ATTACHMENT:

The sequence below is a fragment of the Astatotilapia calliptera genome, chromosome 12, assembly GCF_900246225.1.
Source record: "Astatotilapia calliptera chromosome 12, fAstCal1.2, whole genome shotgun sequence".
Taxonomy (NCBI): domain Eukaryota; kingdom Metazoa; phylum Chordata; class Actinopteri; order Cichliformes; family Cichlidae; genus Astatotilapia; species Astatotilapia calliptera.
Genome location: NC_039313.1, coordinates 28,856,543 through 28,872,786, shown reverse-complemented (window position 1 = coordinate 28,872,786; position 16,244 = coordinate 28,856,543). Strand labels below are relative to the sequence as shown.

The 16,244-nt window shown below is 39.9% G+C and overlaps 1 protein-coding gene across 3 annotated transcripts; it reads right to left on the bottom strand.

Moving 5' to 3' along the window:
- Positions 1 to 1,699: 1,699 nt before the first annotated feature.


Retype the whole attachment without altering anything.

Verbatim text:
The sequence below is a fragment of the Astatotilapia calliptera genome, chromosome 12, assembly GCF_900246225.1.
Source record: "Astatotilapia calliptera chromosome 12, fAstCal1.2, whole genome shotgun sequence".
Taxonomy (NCBI): domain Eukaryota; kingdom Metazoa; phylum Chordata; class Actinopteri; order Cichliformes; family Cichlidae; genus Astatotilapia; species Astatotilapia calliptera.
Genome location: NC_039313.1, coordinates 28,856,543 through 28,872,786, shown reverse-complemented (window position 1 = coordinate 28,872,786; position 16,244 = coordinate 28,856,543). Strand labels below are relative to the sequence as shown.

The 16,244-nt window shown below is 39.9% G+C and overlaps 1 protein-coding gene across 3 annotated transcripts; it reads right to left on the bottom strand.

Moving 5' to 3' along the window:
- Positions 1 to 1,699: 1,699 nt before the first annotated feature.